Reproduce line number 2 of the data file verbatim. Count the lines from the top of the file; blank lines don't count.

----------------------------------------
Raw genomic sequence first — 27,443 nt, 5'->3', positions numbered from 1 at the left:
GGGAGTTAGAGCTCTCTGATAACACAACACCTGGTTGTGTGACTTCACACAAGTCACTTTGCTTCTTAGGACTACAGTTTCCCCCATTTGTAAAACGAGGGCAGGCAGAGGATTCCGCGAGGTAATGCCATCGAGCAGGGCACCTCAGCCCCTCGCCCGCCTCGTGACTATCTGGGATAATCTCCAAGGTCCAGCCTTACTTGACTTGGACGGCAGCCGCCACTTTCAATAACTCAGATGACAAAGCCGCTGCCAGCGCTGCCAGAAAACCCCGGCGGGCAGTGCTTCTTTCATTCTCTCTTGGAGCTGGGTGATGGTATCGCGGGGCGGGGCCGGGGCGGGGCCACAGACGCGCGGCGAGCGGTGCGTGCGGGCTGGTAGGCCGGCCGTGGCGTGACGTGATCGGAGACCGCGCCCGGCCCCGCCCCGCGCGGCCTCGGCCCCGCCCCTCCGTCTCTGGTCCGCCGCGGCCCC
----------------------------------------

GGGAGTTAGAGCTCTCTGATAACACAACACCTGGTTGTGTGACTTCACACAAGTCACTTTGCTTCTTAGGACTACAGTTTCCCCCATTTGTAAAACGAGGGCAGGCAGAGGATTCCGCGAGGTAATGCCATCGAGCAGGGCACCTCAGCCCCTCGCCCGCCTCGTGACTATCTGGGATAATCTCCAAGGTCCAGCCTTACTTGACTTGGACGGCAGCCGCCACTTTCAATAACTCAGATGACAAAGCCGCTGCCAGCGCTGCCAGAAAACCCCGGCGGGCAGTGCTTCTTTCATTCTCTCTTGGAGCTGGGTGATGGTATCGCGGGGCGGGGCCGGGGCGGGGCCACAGACGCGCGGCGAGCGGTGCGTGCGGGCTGGTAGGCCGGCCGTGGCGTGACGTGATCGGAGACCGCGCCCGGCCCCGCCCCGCGCGGCCTCGGCCCCGCCCCTCCGTCTCTGGTCCGCCGCGGCCCC